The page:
CableLabs would be open to doing qualification testing for these new P2P coherent products if the market demands it. “Thus far, I haven’t been hearing of a big push for that,” Schmitt said. “I think people have been comfortable with what we’re getting from the interops and doing their own testing to see how it works.” As for next steps, this latest batch of handiwork will be showcased at the 10G Lab at CableLabs, Schmitt said.
Meanwhile, future commercial deployments will be determined by the availability of CPDs and interest form cable operators.
Among suppliers involved in the recent interop, Ciena confirmed that it currently has interoperable, CableLabs-compliant 200G coherent pluggables available as part of the supplier’s WaveLogic 5 Nano coherent pluggable portfolio.
Another factor for adoption will be costs compared to the 10-Gig DWDM tech that’s in use today. Schmitt acknowledges that the first endpoint is going to be greater with coherent technology, since it involves putting a switch or router in the field.
“Where it gets interesting is every time you need to add another device that’s sharing that same fiber run,” Schmitt said.
“With coherent, you have a higher upfront cost, but you’re going to have a much lower slope, because as you add more devices, all you have to do is add a pair of gray (standard) optics modules – very low cost … Where’s that crossover point in terms of number of endpoints? To me, is going to be one of the big deciders on when and how widespread the deployment of this technology gets.”
A Jolt of Light: CableLabs Holds First 200G P2P Coherent Optics Interop
First Light for CableLabs® Point-to-Point Coherent Optics Specifications
Cignal AI: Datacom optical component revenue +27% to reach $4.7B in 2021
Cignal AI reports that total revenue for optical components, a category that includes optical transceivers, grew 15% in 2021. Components for datacom optical network applications led the way, growing 27% to account for $4.7 billion of the total $14.5 billion component sales registered for the year within the datacom, telecom, industrial, and consumer markets, the market research firm states in its latest Optical Components Report.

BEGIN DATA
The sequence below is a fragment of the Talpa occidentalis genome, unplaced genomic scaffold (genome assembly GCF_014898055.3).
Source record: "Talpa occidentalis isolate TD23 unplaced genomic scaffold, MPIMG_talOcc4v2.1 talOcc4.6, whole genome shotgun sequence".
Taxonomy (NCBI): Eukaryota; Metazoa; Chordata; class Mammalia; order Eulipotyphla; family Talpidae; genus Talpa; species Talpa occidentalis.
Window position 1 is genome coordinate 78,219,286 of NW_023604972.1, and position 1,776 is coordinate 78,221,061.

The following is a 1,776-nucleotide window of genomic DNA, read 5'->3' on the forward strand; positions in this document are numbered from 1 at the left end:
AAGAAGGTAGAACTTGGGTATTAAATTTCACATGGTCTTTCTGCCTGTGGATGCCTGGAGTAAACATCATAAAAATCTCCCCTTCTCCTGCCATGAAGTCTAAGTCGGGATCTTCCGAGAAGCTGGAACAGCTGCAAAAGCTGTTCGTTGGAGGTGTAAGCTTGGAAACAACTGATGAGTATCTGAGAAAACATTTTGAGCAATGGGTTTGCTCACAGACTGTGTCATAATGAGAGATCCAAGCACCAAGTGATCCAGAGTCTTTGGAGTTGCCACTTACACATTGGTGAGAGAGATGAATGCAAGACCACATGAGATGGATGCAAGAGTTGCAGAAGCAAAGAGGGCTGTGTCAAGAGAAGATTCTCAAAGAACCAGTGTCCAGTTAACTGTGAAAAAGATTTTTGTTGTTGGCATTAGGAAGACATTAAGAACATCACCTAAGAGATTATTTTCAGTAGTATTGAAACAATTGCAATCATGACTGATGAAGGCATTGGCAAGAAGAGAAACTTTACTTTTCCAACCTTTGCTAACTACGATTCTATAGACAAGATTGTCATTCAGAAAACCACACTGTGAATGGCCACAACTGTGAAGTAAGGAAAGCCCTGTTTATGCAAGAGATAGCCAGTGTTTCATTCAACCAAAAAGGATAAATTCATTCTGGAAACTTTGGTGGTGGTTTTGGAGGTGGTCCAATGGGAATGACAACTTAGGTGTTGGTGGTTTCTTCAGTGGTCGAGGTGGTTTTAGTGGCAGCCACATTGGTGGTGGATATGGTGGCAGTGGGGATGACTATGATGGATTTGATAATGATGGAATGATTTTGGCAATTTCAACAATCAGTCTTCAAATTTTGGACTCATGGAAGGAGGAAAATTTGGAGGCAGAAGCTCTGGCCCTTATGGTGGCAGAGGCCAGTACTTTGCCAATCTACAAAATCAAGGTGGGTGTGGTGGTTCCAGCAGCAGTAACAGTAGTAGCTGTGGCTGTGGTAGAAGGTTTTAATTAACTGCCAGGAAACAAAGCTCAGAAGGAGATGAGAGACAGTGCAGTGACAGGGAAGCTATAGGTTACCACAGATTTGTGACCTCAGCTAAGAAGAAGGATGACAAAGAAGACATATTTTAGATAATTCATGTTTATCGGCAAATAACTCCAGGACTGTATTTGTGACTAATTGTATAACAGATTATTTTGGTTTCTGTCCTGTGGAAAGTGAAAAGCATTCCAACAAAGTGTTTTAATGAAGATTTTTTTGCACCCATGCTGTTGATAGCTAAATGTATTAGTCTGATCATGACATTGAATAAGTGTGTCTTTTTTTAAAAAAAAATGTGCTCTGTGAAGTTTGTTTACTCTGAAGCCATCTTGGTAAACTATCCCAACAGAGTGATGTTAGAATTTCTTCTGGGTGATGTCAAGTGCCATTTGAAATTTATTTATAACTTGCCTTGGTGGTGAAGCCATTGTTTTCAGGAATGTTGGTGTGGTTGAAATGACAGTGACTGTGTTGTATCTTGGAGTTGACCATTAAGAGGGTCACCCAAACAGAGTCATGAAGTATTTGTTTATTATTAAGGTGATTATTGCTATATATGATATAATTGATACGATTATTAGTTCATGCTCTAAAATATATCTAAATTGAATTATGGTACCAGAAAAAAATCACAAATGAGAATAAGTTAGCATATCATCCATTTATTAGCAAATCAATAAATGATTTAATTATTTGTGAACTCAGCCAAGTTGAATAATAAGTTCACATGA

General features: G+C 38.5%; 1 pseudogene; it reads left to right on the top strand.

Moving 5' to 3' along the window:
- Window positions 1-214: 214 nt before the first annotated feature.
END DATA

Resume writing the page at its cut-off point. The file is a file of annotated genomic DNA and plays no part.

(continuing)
A transition by large cloud service providers and some enterprise network operators toward 400-Gbps transmission helped spur this growth. For example, 1.8 million QSFP-DD and OSFP datacom modules shipped during 2021, most of which were DR4 format. Meanwhile, more than 60,000 400G pluggable coherent modules shipped at the same time, with QSFP-DD ZR devices accounting for the majority.
“The transition to 400GbE is well underway, and pluggable coherent 400Gbps technology is revolutionizing the design of the optical networks that connect datacenters,” said Scott Wilkinson, Lead Optical Component Analyst at Cignal AI. “400Gbps speeds will drive spending and bandwidth growth both inside and outside the datacenter in 2022,” Scott added.
More Key Findings from the 4Q21 Optical Components Report:
- Supply chain difficulties limited Telecom optical components market growth the most in 2021. However, the segment is forecast to grow more than 8% in 2022.
- Consumer component revenue for 3D sensing applications was flat YoY as lower-cost components offset higher unit shipments.
- Industrial optical components used for welding and medical applications grew 18% in 2021, following a weak 2020. Following the acquisition of Coherent, II-VI is poised to control over 50% of this market.
- 1.8M QSFP-DD Datacom modules shipped during 2021, most of which were DR4 format. The report also tracks SR4, FR4, and LR4 Datacom transceivers.
- Over 60k 400Gbps pluggable coherent modules shipped last year, the majority of which were QSFP-DD ZR. The report captures the shipment details of all the emerging derivatives of this format, including ZR, ZR+, 0dB ZR+, and CFP2 based ZR+.
- Shipments of 200Gbps coherent CFP2 modules grew 17% to just over 200k units during 2021 as Chinese OEMs ramp this speed (which is less dependent on western technology) for longer distance metro and long haul applications.
IPS Expands Long Haul Submarine Data Transmission Capacity with Ribbon’s 100 Gigabit Ethernet (100GbE) services
Ribbon Communications Inc, a global provider of real time communications software and IP Optical networking solutions to service providers, enterprises, and critical infrastructure sectors, today announced that Tokyo based IPS (a leading provider of international connectivity services for communications service providers), is using Ribbon’s Apollo Optical Networking solution to power 100 Gigabit Ethernet (100GbE) services delivered over both terrestrial and undersea cables from Manilla to Hong Kong and Singapore.
“Our ability to seamlessly deliver connectivity services to our customers over long distances is key to the success of our business,” said Koji Miyashita, President and CEO, IPS. “Ribbon’s Optical transport technology allowed us to maximize our available capacity and transmit world-class communications applications via our submarine services under the South China Sea.”